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Down Syndrome in conversation

Did you know that on December 2011 the United Nations Assembly set March 21st as the World Down Syndrome Day? This is to recognise and represent the uniqueness of trisomy-21, a chromosomal defect known as the Down Syndrome.

What is Down Syndrome?

Down Syndrome is basically a genetic condition caused by cell division abnormalities in the 21st chromosome of a human’s genetic make up. Instead of pairing up, it tends to triplicate, multiply or translocate into a copy or onto another chromosome.

Additionally, from a scientific perspective, and by support of, Down syndrome is a “Congenital disorder caused by the presence in the human genome of extra genetic material from Chromosome 21”.

Down Syndrome
Image sourced from Pinterest

Causes of Down Syndrome

As previously mentioned, Down Syndrome is a birth defect that occurs as a result of changes in the 21st chromosome. Ultimately, chromosomes are structures that make up our DNA. And they carry our genetic information. Usually there’s 23 pairs of chromosomes in every human.

However, in people with Down Syndrome, the 21st set has 3 or 2 and a half chromosomes. Furthermore, there are some rare types of down syndrome in which the 21st chromosomes is defected differently. And more information can be accessed from the list of references at the below.

Risk factors

Actually, there are no physical factors that cause Down Syndrome. However, there are factors that put one at a risk of having a baby with Down Syndrome, such as:

  1. Getting pregnant at an older age, 35-up.
  2. Carrying the genetic translocation Down Syndrome. This comes from both women and men.


Down Syndrome
Bubba and Simone at their school as Homecoming King and Queen respectively.
Picture sourced from Pinterest

Down Syndrome characteristics

  • A short height, short neck and relatively short fingers
  • A flattened face
  • Protruding tongue
  • Hands with a single crease in the palm.
  • Being excessively flexible.
  • Or, a small head, small hands and feet with small and unusually shaped ears.

Beyond physical characteristics, people with Down Syndrome have, to a certain degree, limited intellectual ability and minimal social and practical skills. However, this differs in individuals from mild to moderate.

Notably, it’s observed that they also tend to develop serious heart complications, blood disorders and immune system problems. In addition, they have a shorter life expectancy, especially when they receive no extra help early on.

Caring for people with Down Syndrome

Usually, people with Down Syndrome have manageable traits. But may need extra care and early help, such as speech and communication therapy to aid in their development, medical therapy, support and education.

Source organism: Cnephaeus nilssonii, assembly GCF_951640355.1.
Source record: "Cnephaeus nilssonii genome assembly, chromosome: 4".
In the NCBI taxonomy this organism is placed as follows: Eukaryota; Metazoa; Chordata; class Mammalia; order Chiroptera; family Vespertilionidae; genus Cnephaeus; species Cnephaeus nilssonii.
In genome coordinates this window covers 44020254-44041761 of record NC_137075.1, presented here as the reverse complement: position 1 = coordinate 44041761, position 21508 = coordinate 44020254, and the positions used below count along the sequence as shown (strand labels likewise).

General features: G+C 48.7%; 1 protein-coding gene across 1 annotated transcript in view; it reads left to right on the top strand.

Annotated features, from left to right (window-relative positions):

Moreover, the Penfield Children’s Center emphasises on the labelling of people with Down syndrome that they “should always be referred to as people first.” Instead of describing someone as “a Down Syndrome child”, it should be “a child with Down syndrome”. In essence, terms like “he has Down S”, or “a Down S child” are insensitive and should be avoided at all costs.

Furthermore, people with Down Syndrome commonly have sensitive personalities and moods where they can be overly happy and outgoing. But also very sad and angry, and are at a higher risk of mental health conditions.

The Unique Trisomy-21

Despite the limited abilities, people with Down Syndrome have made a mark in the world with prominent names having excelled in their careers, and education, as well as in sports. In addition, some have become important names in the entertainment and arts industries

Down Syndrome

Pablo Pineda is an actor and educator and was the first person with Down Syndrome to obtain a University degree in Europe. He has also won multiple awards in his acting and education careers.

Notably, famous TikTok(ers), @mallorypaigedesigns, @zachv_pat and @husbandwife41 are some of the people with Down Syndrome. Importantly, they entertain the world with their hilarious videos and raise awareness about Down Syndrome.


  1. Britannica, T. Editors of Encyclopaedia (n.d.). Down syndrome. Encyclopedia Britannica.
  2. Kohl’s Building Blocks. (n.d.). Down syndrome – early intervention services, advocacy and support.
  3. Mayo Clinic. (n.d.). Down syndrome.

Bertha Nestor

Hey, I'm Bertha_-read-(Beita). If you prolong your look at me, I become weird. For dark coffees, tons of novels and love letters, hit me up. And I love everything. Sharp.

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Afterbreak Magazine is a Namibian digital youth magazine that presently leads in educating, empowering and entertaining young Namibian people, with the aim of building a community of growth, a sense of responsibility and a shared identity.

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March 2022